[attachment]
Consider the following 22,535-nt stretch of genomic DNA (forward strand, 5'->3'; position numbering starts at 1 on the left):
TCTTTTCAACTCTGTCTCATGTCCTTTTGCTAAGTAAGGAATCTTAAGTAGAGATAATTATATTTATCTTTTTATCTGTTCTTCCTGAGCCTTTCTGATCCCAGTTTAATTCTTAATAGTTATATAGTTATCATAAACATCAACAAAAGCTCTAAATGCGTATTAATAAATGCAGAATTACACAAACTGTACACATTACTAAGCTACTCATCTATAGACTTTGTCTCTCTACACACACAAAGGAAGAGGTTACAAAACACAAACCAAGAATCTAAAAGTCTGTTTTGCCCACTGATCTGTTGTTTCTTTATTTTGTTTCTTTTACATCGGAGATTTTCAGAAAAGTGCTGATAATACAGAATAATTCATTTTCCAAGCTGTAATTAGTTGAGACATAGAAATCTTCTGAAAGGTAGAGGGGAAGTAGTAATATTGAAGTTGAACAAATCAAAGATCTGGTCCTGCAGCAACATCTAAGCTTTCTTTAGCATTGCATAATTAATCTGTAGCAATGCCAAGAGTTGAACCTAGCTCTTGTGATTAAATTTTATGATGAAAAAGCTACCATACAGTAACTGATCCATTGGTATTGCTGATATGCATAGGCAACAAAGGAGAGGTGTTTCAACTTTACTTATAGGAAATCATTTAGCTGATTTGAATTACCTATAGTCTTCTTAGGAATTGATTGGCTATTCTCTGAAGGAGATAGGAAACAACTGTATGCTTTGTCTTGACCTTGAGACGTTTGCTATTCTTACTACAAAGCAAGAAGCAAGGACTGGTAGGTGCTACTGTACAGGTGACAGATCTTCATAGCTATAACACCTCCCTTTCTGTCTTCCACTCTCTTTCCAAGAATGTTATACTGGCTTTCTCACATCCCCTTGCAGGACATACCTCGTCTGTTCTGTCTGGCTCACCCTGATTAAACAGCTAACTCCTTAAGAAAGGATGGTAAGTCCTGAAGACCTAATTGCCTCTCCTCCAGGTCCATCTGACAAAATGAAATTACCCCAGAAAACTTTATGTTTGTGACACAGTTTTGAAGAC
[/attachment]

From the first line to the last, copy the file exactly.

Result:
Consider the following 22,535-nt stretch of genomic DNA (forward strand, 5'->3'; position numbering starts at 1 on the left):
TCTTTTCAACTCTGTCTCATGTCCTTTTGCTAAGTAAGGAATCTTAAGTAGAGATAATTATATTTATCTTTTTATCTGTTCTTCCTGAGCCTTTCTGATCCCAGTTTAATTCTTAATAGTTATATAGTTATCATAAACATCAACAAAAGCTCTAAATGCGTATTAATAAATGCAGAATTACACAAACTGTACACATTACTAAGCTACTCATCTATAGACTTTGTCTCTCTACACACACAAAGGAAGAGGTTACAAAACACAAACCAAGAATCTAAAAGTCTGTTTTGCCCACTGATCTGTTGTTTCTTTATTTTGTTTCTTTTACATCGGAGATTTTCAGAAAAGTGCTGATAATACAGAATAATTCATTTTCCAAGCTGTAATTAGTTGAGACATAGAAATCTTCTGAAAGGTAGAGGGGAAGTAGTAATATTGAAGTTGAACAAATCAAAGATCTGGTCCTGCAGCAACATCTAAGCTTTCTTTAGCATTGCATAATTAATCTGTAGCAATGCCAAGAGTTGAACCTAGCTCTTGTGATTAAATTTTATGATGAAAAAGCTACCATACAGTAACTGATCCATTGGTATTGCTGATATGCATAGGCAACAAAGGAGAGGTGTTTCAACTTTACTTATAGGAAATCATTTAGCTGATTTGAATTACCTATAGTCTTCTTAGGAATTGATTGGCTATTCTCTGAAGGAGATAGGAAACAACTGTATGCTTTGTCTTGACCTTGAGACGTTTGCTATTCTTACTACAAAGCAAGAAGCAAGGACTGGTAGGTGCTACTGTACAGGTGACAGATCTTCATAGCTATAACACCTCCCTTTCTGTCTTCCACTCTCTTTCCAAGAATGTTATACTGGCTTTCTCACATCCCCTTGCAGGACATACCTCGTCTGTTCTGTCTGGCTCACCCTGATTAAACAGCTAACTCCTTAAGAAAGGATGGTAAGTCCTGAAGACCTAATTGCCTCTCCTCCAGGTCCATCTGACAAAATGAAATTACCCCAGAAAACTTTATGTTTGTGACACAGTTTTGAAGAC